Jamie Anderson is EMEA President Digital Experience at Marketo, an Adobe company, overseeing business operations across the region. On March 19th 2019 Jamie spoke at the B2B Marketing Forum in The Netherlands. In this blog, written by Jamie, you will read more about the love story between brand and attraction and about the success of a long-term relationship.
About ten minutes before my wife arrived in the church to marry me, the minister told me the secret of his long-lived, happy marriage: “I think of my wife as my very special girlfriend.” Touching in its simplicity and honesty, it’s a statement that’s stayed with me for years. Because just like it does in a long-term relationship between two people, for a long-term relationship between customers and brands to thrive, it needs to be cultivated and kept alive.
If you want an example of just how powerful the force of attraction is, look at a peacock’s tail.
A peacock’s tail is beautiful, yes. Practical, no. So impractical, in fact, that it makes it tricky for the bird to fly properly, slows it down on the ground and acts as a large, brightly-coloured advert announcing the animal’s presence to predators. It’s a wonder the tail ever survived natural selection . It puzzled Charles Darwin so much that it took him 12 years after publishing On the Origin of Species to figure out why and eventually he came to the conclusion that the need to attract a mate can outrank the need for an individual to stay alive.
Attraction is the magic that drives our existence. And that of every living creature that chooses a mate. Its success (or failure) governs the success (or failure) of our genes. It infiltrates decisions right down to the smallest of minute-by-minute choices, made on the attractiveness of the options before us. And it’s the basis of all human relationships. I’m going to talk a lot about attraction over the next few months.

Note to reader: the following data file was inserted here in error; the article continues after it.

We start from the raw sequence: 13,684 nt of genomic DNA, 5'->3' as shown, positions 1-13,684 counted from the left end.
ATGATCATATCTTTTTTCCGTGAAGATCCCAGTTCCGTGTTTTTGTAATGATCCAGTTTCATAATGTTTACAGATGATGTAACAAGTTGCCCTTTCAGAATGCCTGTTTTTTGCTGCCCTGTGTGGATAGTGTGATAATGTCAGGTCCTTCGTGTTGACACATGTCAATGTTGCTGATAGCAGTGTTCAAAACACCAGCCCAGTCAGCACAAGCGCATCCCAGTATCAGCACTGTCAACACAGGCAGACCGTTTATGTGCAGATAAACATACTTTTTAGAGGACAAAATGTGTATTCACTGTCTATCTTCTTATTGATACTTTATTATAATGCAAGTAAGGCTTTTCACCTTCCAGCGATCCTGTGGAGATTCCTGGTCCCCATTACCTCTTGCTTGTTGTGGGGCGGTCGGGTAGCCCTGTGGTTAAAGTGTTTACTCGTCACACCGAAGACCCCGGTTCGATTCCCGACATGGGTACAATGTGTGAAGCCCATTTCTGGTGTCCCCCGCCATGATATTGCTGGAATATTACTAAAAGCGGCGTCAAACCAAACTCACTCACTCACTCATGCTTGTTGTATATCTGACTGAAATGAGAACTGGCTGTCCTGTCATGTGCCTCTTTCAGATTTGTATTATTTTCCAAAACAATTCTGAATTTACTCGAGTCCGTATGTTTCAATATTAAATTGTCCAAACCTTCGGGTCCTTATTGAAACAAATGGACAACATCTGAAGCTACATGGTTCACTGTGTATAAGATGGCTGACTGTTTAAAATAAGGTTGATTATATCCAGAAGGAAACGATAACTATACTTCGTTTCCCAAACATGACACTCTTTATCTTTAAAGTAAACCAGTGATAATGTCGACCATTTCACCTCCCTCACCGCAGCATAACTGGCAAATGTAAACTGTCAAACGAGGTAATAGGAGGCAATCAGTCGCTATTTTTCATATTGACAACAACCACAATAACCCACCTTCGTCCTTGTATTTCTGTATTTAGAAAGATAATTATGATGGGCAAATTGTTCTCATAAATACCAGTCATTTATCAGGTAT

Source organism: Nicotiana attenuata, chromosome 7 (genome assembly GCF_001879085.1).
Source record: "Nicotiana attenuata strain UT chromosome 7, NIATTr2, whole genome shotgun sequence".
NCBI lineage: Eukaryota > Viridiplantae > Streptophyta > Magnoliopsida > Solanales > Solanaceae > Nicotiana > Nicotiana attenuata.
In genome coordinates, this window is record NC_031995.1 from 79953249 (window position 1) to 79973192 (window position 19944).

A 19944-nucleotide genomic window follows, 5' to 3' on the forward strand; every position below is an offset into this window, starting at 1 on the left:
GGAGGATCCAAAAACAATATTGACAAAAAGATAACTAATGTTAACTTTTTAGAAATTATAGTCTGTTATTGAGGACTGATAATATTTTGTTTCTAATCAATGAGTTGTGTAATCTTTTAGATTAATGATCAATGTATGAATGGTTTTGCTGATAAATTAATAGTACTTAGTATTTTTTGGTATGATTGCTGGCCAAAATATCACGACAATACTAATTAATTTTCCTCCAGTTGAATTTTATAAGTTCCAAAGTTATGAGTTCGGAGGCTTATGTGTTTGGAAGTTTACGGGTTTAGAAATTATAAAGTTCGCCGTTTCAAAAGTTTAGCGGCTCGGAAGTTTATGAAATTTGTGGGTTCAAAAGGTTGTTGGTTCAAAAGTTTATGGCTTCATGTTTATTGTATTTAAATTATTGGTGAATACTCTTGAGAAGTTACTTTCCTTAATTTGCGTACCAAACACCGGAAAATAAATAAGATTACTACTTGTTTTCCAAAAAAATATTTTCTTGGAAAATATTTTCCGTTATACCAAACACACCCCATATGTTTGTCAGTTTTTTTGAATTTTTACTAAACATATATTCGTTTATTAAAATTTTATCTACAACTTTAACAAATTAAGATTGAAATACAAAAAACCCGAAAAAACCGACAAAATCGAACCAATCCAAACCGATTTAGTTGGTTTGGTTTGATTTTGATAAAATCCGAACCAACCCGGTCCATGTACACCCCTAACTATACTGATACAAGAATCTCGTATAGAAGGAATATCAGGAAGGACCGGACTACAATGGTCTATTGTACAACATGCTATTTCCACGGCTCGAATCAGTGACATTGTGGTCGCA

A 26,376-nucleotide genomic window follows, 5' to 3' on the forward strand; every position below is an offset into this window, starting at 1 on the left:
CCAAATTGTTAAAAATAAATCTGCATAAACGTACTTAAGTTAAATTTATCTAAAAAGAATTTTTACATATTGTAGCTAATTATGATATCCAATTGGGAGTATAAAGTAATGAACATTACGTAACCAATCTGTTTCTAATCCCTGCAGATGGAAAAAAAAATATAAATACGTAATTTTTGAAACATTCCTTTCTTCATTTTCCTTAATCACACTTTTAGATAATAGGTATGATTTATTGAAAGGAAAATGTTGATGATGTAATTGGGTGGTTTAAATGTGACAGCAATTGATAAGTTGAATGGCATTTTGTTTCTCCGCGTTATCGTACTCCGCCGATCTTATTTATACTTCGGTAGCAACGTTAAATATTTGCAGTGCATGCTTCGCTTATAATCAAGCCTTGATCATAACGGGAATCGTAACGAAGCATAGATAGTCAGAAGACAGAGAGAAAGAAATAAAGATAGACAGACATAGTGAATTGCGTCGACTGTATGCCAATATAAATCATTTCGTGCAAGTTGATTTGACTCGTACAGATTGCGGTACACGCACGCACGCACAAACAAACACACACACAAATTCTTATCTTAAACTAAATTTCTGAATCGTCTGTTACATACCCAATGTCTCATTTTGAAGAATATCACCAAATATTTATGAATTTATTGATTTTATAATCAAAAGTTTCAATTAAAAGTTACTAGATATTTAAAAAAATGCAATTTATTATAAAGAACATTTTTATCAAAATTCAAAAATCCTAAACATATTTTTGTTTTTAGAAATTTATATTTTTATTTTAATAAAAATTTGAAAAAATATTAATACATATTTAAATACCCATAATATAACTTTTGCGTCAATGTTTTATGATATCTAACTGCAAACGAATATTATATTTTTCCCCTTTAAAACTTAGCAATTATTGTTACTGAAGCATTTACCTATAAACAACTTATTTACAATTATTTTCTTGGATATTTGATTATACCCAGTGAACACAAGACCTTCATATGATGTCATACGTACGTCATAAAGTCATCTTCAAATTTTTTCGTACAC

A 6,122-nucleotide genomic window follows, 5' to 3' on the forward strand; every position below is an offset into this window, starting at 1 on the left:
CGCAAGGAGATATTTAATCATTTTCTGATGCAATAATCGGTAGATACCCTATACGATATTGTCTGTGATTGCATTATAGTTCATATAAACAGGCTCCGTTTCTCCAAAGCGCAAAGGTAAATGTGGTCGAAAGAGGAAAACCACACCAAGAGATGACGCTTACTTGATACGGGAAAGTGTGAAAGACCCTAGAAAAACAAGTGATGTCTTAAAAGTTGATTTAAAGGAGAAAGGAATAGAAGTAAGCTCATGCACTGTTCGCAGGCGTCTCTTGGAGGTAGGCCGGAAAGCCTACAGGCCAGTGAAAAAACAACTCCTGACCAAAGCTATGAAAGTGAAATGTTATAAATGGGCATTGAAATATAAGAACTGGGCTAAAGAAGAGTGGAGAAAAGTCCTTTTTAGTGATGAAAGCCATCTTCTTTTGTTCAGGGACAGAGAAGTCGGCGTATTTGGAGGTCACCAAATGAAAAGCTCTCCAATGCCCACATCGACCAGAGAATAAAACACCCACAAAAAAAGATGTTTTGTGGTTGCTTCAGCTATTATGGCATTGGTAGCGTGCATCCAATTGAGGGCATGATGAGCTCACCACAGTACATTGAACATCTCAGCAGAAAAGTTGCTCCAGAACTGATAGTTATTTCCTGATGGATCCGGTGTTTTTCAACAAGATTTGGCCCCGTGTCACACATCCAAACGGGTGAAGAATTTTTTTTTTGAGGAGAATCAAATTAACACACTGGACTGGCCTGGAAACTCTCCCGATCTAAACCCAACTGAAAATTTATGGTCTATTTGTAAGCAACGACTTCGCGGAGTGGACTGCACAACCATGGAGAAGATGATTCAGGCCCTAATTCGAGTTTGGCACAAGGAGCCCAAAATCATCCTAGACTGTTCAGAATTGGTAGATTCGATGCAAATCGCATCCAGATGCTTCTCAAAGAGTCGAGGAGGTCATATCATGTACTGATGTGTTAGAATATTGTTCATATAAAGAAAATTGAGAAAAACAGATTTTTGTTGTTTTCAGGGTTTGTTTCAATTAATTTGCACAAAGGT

Attraction is not only the basis of all relationships between humans, it’s the basis of all relationships experienced by humans.
That includes our experiences with brands, companies and organisations. For example, in a street full of cafes, why choose one over any other? Because it’s more attractive. It might be because of the coffee, or the prices, or the staff, or even just because it’s a bit closer but whatever it is, you’re attracted to it.
But this creates problems. Like the peahen, we are attracted by shiny and bright enticements. We see plenty of companies exploit this to tempt new customers while ignoring existing ones. They’re sacrificing long-term relationships for instant satisfaction and, as to compare this with a partner with commitment issues, this is not attractive to most people.
Utility companies, insurers and mobile providers, some of the worst offenders, are rarely described as attractive brands by anyone, let alone their customers.
Mobile providers even have the benefit of desirable hardware. And yet their inability to cultivate and maintain a two-way relationship has reduced their market to one where price is everything.
This has the potential to become the new differentiator between brands that have, until now, failed to develop proper relationships with their customers. Imagine the attraction of the first insurer. This insurer, instead of automatically offering you an increased premium, offers to match a quote from a rival – and makes it a promise. Or the mobile phone provider that, instead of only ever contacting you when it wants to sell you something, checked if you were happy with the reception in your home, and then attempted to do something about it.
There is nothing attractive to the customer about a company that only ever gets in touch when it wants to sell you something. After all, a brand exists to create a trusted relationship between a company and a customer. When that relationship becomes lopsided, the trust is broken.
Who wants to be in a relationship where all you do is give, at best taken for granted, at worst taken advantage of?
Something else the minister said to me and my wife on our wedding day has stuck with me: “Remember what brought you here”. For a brand/customer relationship to last, the brand has to make an effort beyond the sale and have the structure to provide what the customer needs. After the rush of enthusiasm has worn off, after the hearts and minds have been captured, then it’s time to concentrate on the experience. Like any successful long-term relationship, a customer journey that keeps people engaged is tough to maintain – you need to attract, engage, retain and satisfy lots of people with different needs.
Perhaps it’s time that more brands and companies thought of their customers as cherished partners in a long-term romantic relationship.
Otherwise, they could find their attachment to bright and shiny enticements becomes a hindrance to their long-term survival. Rather like the peacock’s tail.